"Metal Ready" is an interesting product. counter-intuitive but I"ve used it with good short term results (Long term we'll see).
I prefer Ospho for metal prep on rusted stuff, especially if I have time to leave it and the area is ventilated (no puddles). You just need to degrease your part, knock off the big stuff, spray ospho on, then come back in 24/48 hours and prime/paint.
Regarding por15... meh... it's over hyped in my opinion because people try to do too much with it, but it is a very good product if used fresh and applied per instructions.
You didn't mention getting the degreaser and that is key for a frame that's seen all types of dirt and junk. You really want to purple power / simple green or TSP-pressure wash all the grease off, then metal prep (phosphate rust converter), then POR15.. if you top coat it with a chassis black you should be set up.
I like rustoleum for frames, even though it is soft it is durable for that application, flexes well, and is cheap. Add the hardener for better results
POR15 does not flow like normal paint. It goes on thick and tacky like but spreads thin and will sag easy. Make sure you protect everything under the painted area because if brushing it will likely drip.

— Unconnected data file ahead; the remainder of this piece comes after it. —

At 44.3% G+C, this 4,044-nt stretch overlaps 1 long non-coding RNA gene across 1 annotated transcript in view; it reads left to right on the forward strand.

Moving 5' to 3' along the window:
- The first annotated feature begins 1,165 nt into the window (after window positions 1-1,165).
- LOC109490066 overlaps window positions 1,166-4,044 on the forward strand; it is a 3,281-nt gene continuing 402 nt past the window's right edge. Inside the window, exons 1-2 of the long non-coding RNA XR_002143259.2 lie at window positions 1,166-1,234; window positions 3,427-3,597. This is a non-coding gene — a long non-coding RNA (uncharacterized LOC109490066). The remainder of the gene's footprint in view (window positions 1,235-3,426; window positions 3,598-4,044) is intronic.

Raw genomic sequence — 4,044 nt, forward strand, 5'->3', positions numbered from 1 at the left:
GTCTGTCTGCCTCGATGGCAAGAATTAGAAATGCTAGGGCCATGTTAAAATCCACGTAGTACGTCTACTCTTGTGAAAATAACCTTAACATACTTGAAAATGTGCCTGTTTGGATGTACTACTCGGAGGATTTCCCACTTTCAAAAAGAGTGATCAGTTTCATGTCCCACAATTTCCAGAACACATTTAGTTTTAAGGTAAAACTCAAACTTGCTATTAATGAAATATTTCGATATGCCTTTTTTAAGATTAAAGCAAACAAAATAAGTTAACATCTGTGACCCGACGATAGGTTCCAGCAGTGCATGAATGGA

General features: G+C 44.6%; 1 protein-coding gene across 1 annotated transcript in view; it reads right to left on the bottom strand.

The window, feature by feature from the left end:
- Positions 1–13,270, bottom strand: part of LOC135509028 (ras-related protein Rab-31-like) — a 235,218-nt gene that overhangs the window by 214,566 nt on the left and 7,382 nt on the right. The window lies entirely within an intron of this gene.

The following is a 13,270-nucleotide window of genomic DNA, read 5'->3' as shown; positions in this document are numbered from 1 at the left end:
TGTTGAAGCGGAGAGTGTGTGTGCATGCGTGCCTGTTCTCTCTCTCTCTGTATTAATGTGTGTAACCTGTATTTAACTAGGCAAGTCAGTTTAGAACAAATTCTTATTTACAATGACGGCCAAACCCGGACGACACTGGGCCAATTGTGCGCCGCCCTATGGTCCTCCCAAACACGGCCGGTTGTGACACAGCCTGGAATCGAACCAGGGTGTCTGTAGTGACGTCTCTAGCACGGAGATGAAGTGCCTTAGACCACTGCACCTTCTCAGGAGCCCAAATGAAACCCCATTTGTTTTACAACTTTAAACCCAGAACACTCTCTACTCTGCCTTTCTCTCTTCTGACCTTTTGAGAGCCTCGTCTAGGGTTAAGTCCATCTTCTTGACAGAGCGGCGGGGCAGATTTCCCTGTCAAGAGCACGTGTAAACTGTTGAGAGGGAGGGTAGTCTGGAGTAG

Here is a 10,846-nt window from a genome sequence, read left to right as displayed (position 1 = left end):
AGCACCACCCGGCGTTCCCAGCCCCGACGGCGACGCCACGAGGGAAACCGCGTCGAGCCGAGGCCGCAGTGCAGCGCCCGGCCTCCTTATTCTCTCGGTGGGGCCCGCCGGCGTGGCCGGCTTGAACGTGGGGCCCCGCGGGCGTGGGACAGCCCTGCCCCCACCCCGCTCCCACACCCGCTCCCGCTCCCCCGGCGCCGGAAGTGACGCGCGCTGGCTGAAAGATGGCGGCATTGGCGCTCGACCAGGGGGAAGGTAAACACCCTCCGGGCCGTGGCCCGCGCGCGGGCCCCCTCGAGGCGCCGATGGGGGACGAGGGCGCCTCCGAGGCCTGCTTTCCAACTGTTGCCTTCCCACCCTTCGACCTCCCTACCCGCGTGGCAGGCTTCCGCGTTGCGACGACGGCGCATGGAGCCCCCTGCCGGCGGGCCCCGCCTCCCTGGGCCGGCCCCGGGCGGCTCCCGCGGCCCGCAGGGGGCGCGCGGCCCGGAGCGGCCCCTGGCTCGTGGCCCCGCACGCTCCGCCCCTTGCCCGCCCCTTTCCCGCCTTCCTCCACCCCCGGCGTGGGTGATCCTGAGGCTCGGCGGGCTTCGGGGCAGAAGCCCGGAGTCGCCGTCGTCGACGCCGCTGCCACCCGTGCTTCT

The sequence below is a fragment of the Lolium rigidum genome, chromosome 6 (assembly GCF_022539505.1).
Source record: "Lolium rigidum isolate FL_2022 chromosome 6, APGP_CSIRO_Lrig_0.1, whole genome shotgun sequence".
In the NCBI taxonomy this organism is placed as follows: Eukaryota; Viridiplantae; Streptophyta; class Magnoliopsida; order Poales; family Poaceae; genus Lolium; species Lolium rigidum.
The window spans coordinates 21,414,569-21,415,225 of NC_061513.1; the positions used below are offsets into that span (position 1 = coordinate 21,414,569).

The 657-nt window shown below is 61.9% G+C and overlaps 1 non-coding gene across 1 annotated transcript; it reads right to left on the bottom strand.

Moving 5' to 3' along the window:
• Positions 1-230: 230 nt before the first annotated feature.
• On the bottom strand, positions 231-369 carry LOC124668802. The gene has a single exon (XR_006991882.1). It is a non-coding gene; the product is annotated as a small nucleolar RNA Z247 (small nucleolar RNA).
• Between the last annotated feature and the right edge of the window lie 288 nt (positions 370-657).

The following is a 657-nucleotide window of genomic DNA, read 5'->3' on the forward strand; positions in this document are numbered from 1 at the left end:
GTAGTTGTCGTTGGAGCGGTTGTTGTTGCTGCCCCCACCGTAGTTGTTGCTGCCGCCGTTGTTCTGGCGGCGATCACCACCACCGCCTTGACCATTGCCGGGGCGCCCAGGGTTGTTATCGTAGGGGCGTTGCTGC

POR15 works by forming a water-impenetrable vapor barrier between steel and the air, preventing water molecules and air molecules from contacting the steel underneath and forming rust. the metal-etch actually chemically converts rust to a stable form, or etches / zinc coates clean metal and gives better adhesion. More coats of por15 will enhance it's function. If it flakes and air/water (or ICE!) are allowed to infiltrate it will bubble like any other chassis paint. POR15 works so good because it is very durable (resists chipping / scratching), has good adhesion and it is a good vapor barrier. Compromising prep effects adhesion. putting it on too thin effects the durability / vapor barrier.
I use a mixture of bar oil and wd-40 every fall in lieu of painting and it seems to keep rust at bay.